SPATIAL LEARNER The Visualizer Learns through pictures, charts, graphs, diagrams, and art. Draw, build, design and create things Daydream Look at pictures/slides Watch movies Play with machines Imagining things Sensing changes Mazes/puzzles Reading maps, charts Visualizing Dreaming Using the minds eye Working with colors/pictures
MUSICAL LEARNER The Music Lover Learning is often easier for these students when set to music or rhythm Sing, hum tunes Listen to music Play an instrument Respond to music Picking up sounds Remembering melodies Noticing pitches/ rhythms Keeping time Rhythm Melody Music
BODILY/ Kinesthetic Learner The Mover Eager to solve problems physically. Often doesnt read directions but just starts on a project Move around Touch and talk Use body language Physical activities (Sports/dance/ acting) crafts Touching Moving Interacting with space Processing knowledge through bodily sensations
INTERpersonal Learner The Socializer Likes group work and working cooperatively to solve problems. Has an interest in their community. Have lots of friends Talk to people Join groups Understanding people Leading others Organizing Communicating Manipulating Mediating conflicts Sharing Comparing Relating Cooperating interviewing
INTRApersonal Learner The Individual Enjoys the opportunity to reflect and work independently. Often quiet and would rather work on his/her own than in a group. Work alone Pursue own interests Understanding self Focusing inward on feelings/dreams Pursuing interests/ goals Being original Working along Individualized projects Self-paced instruction Having own space
NATURALIST The Nature Lover Enjoys relating things to their environment. Have a strong connection to nature. Physically experience nature Do observations Responds to patterning nature Exploring natural phenomenon Seeing connections Seeing patterns Reflective Thinking Doing observations Recording events in Nature Working in pairs Doing long term projects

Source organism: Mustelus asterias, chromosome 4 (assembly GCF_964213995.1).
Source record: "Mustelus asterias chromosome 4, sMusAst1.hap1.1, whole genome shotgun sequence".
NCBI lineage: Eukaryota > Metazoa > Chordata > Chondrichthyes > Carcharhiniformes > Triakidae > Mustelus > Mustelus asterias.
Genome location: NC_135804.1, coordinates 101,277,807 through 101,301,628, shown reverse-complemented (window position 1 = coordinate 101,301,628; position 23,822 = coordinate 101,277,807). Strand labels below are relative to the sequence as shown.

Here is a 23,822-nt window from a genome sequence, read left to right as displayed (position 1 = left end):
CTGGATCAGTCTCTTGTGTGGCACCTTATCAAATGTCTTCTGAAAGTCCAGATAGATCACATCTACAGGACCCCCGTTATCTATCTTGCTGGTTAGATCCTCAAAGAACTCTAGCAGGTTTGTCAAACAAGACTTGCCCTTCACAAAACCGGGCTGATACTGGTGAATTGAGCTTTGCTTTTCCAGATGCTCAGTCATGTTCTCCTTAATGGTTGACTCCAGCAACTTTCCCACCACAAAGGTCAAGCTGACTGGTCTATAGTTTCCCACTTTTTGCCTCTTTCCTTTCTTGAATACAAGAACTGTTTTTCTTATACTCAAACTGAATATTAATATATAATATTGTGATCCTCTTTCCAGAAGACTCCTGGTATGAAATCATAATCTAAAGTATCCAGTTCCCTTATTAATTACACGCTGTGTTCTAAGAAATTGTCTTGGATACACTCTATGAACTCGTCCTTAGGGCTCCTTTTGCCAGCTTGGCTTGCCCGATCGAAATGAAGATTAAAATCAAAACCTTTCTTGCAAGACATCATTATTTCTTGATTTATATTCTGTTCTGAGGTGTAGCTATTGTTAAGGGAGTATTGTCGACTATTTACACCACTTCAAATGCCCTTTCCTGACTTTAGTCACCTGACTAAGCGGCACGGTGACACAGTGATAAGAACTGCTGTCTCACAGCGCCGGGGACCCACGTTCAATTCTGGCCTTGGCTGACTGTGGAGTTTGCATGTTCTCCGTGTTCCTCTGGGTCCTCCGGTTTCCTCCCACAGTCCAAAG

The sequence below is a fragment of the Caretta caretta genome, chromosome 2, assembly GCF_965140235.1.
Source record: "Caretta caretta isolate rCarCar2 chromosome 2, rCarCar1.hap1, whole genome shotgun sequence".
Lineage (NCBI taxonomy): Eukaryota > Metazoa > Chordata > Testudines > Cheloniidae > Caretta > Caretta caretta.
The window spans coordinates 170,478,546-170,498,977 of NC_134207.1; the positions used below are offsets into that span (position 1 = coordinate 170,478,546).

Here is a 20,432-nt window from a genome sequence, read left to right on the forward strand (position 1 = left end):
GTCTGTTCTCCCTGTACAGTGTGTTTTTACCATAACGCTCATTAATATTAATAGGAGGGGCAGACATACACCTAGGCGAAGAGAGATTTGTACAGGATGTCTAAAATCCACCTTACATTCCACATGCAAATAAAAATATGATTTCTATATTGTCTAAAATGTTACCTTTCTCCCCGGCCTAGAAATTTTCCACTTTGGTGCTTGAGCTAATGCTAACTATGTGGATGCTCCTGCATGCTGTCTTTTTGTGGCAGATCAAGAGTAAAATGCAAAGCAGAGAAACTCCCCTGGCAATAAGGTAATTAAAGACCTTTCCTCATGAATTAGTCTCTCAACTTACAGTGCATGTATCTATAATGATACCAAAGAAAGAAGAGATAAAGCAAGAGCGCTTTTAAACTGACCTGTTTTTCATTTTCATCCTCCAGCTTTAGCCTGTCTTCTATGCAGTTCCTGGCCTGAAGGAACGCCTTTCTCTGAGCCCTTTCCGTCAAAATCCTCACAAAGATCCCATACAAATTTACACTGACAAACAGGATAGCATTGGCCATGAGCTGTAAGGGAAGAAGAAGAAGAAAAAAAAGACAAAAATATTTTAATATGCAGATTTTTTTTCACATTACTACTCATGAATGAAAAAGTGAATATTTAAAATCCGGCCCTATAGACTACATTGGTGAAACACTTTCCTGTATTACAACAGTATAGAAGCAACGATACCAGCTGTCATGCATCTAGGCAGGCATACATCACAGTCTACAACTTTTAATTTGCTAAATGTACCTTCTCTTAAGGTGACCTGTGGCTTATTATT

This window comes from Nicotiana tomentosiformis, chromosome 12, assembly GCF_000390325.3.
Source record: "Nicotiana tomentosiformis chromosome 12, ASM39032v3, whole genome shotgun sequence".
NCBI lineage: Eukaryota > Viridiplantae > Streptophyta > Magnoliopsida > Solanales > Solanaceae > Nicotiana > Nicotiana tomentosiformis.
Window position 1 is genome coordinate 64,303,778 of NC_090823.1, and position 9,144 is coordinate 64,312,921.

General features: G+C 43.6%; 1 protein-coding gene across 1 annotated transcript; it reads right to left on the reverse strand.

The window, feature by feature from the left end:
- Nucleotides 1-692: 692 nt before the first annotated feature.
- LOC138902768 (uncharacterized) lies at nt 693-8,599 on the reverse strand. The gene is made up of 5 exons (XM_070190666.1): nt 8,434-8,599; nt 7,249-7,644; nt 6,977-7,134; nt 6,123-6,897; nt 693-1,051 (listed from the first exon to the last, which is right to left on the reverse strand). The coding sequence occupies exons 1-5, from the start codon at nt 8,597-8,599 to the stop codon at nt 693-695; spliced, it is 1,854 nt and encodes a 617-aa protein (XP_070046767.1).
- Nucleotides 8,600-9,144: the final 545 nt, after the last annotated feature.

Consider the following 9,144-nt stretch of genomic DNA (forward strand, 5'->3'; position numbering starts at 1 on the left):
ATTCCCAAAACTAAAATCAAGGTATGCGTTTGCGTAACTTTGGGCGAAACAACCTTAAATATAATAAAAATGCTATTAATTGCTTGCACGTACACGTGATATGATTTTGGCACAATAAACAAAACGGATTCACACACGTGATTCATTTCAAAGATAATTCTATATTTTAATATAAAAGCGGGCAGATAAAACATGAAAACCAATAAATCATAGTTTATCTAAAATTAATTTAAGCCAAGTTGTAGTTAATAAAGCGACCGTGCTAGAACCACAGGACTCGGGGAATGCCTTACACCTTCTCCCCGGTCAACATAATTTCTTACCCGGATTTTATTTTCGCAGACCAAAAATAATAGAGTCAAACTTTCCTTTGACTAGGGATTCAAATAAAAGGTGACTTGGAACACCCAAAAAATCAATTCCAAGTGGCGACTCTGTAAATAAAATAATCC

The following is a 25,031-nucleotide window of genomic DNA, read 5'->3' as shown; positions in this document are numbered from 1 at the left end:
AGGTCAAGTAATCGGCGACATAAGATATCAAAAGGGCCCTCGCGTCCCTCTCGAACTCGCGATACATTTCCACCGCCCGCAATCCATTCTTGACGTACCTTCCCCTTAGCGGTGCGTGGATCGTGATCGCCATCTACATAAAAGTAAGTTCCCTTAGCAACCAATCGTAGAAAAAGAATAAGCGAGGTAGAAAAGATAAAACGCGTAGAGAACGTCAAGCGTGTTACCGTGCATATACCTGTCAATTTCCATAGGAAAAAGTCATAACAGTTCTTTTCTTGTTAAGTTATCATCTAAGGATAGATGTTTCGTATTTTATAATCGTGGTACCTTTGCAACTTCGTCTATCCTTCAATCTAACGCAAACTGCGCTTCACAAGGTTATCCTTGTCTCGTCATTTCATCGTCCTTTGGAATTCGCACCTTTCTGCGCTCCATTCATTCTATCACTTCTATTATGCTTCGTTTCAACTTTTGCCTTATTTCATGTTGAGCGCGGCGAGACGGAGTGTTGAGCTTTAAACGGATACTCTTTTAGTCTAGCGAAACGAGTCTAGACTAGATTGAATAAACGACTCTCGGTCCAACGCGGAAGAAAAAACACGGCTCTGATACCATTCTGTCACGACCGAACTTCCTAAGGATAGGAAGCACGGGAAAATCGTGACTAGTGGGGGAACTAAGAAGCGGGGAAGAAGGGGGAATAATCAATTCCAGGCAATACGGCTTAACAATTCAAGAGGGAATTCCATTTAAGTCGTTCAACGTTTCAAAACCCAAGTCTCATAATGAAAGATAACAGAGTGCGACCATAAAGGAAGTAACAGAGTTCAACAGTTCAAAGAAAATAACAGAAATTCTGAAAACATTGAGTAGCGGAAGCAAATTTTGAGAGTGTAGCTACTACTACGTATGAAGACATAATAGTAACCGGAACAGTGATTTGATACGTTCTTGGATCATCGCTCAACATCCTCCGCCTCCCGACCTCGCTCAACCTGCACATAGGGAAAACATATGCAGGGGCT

Introduction to Change (MI)
  • Logical/Mathematical Learners Given a set of
    data that changes, such as population for your
    city or town over time, decide on several ways to
    present the information. Make a chart that shows
    the various ways you can present the information
    to the class. Discuss as a group which
    representation you think is most effective. Why
    is it most effective? Is the change you are
    representing constant or variable? Which
    representation best shows this? Be ready to share
    your ideas with the class.

Introduction to Change (MI)
  • Interpersonal Learners Brainstorm things that
    change constantly. Generate a list. Discuss which
    of the things change quickly and which of them
    change slowly. What would graphs of your ideas
    look like? Be ready to share your ideas with the

Introduction to Change (MI)
  • Visual/Spatial Learners Given a variety of
    graphs, discuss what changes each one is
    representing. Are the changes constant or
    variable? How can you tell? Hypothesize how
    graphs showing constant and variable changes
    differ from one another. Be ready to share your
    ideas with the class.

Introduction to Change (MI)
  • Verbal/Linguistic Learners Examine articles from
    newspapers or magazines about a situation that
    involves change and discuss what is changing.
    What is this change occurring in relation to? For
    example, is this change related to time, money,
    etc.? What kind of change is it constant or
    variable? Write a summary paragraph that
    discusses the change and share it with the class.

Multiple Intelligence Ideas for Proofs!
  • Logical Mathematical Generate proofs for given
    theorems. Be ready to explain!
  • Verbal Linguistic Write in paragraph form why
    the theorems are true. Explain what we need to
    think about before using the theorem.
  • Visual Spatial Use pictures to explain the

Multiple Intelligence Ideas for Proofs!
  • Musical Create a jingle or rap to sing the
  • Kinesthetic Use Geometer Sketchpad or other